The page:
…Feed My Sheep (John 21:17 NKJ)
It’s interesting to note that John recorded the intimate discourse between Jesus and Peter when the “Feed My sheep” quotation was spoken, but Mark did not. Supposedly, Mark received most of his information from Peter; and yet, Peter must have chosen to remain silent about this particular conversation.
Now, wouldn’t you think one of the apostles chosen as the foundation for the church would have mentioned such an important quotation as this? After all, it provides the basis for which all of our modern American traditional churches revolve around: the pastor’s sermon.
Yet, Peter does eventually provide insight into the “Feed My sheep” theme.
Shepherd [or Feed in the King James Version]the flock of God which is among you, serving as overseers, not by constraint but willingly, not for dishonest gain, but eagerly; nor as being lords over those entrusted to you, but be examples to the flock. (1 Peter 5: 2-3 NKJ)
When did Peter first hear about not being a lord over believers and being an example to them instead? It was on one of those days when the disciples were arguing over which of them should be considered the greatest.
But Jesus called them to Himself and said to them, “You know that those who are considered rulers over the Gentiles lord it over them, and their great ones exercise authority over them. Yet, it shall not be so among you; but whoever desires to become great among you shall be your servant. And whoever of you desires to be first shall be slave of all. For even the Son of Man did not come to be served, but to serve, and to give His life a ransom for many. (Mark 10: 42-45 NKJ)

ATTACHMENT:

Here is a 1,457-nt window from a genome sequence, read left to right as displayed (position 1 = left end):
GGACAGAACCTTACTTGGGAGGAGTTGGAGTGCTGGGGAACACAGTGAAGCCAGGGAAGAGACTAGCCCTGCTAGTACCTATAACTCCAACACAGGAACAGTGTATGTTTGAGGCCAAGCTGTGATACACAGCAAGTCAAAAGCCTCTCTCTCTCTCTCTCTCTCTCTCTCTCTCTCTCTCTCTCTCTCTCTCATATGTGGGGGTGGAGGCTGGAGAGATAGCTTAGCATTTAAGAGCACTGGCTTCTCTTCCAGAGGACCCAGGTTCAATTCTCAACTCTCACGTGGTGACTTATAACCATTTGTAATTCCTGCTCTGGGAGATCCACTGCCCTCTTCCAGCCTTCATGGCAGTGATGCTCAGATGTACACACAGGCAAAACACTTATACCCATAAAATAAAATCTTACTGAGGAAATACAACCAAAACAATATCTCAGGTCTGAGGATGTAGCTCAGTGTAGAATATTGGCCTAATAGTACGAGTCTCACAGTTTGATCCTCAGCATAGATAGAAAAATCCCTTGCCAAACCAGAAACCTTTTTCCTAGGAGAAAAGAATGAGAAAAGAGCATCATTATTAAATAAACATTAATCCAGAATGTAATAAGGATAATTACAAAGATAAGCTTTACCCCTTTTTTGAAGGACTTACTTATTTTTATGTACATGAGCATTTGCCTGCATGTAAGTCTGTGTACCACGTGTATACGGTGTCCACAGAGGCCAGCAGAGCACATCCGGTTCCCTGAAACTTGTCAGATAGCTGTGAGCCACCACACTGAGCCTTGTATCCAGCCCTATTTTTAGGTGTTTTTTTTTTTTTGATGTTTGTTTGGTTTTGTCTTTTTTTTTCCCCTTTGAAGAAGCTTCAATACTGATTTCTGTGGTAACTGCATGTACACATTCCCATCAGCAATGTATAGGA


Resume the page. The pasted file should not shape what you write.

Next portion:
Maybe you’re thinking, “So what?”
But once again, you have to take off your rose-colored glasses and ask some interesting questions, like: How can there possibly be a separation between clergy and laity if no believer is supposed to lord – or exercise authority – over other believers? Isn’t that exactly what clergy are supposed to do?
And how can the modern pastor be an example to a congregation when he (or she) is standing behind a pulpit preaching a sermon and the passive believers can not do likewise? Or should all the pews be removed and everyone be allowed to have their own pulpit to stand behind, awaiting a turn to speak?
Doesn’t it seem that our traditional church system consisting of clergy, laity and sermons falls apart when it is lined up with scriptures?
(Continued in Part 18.)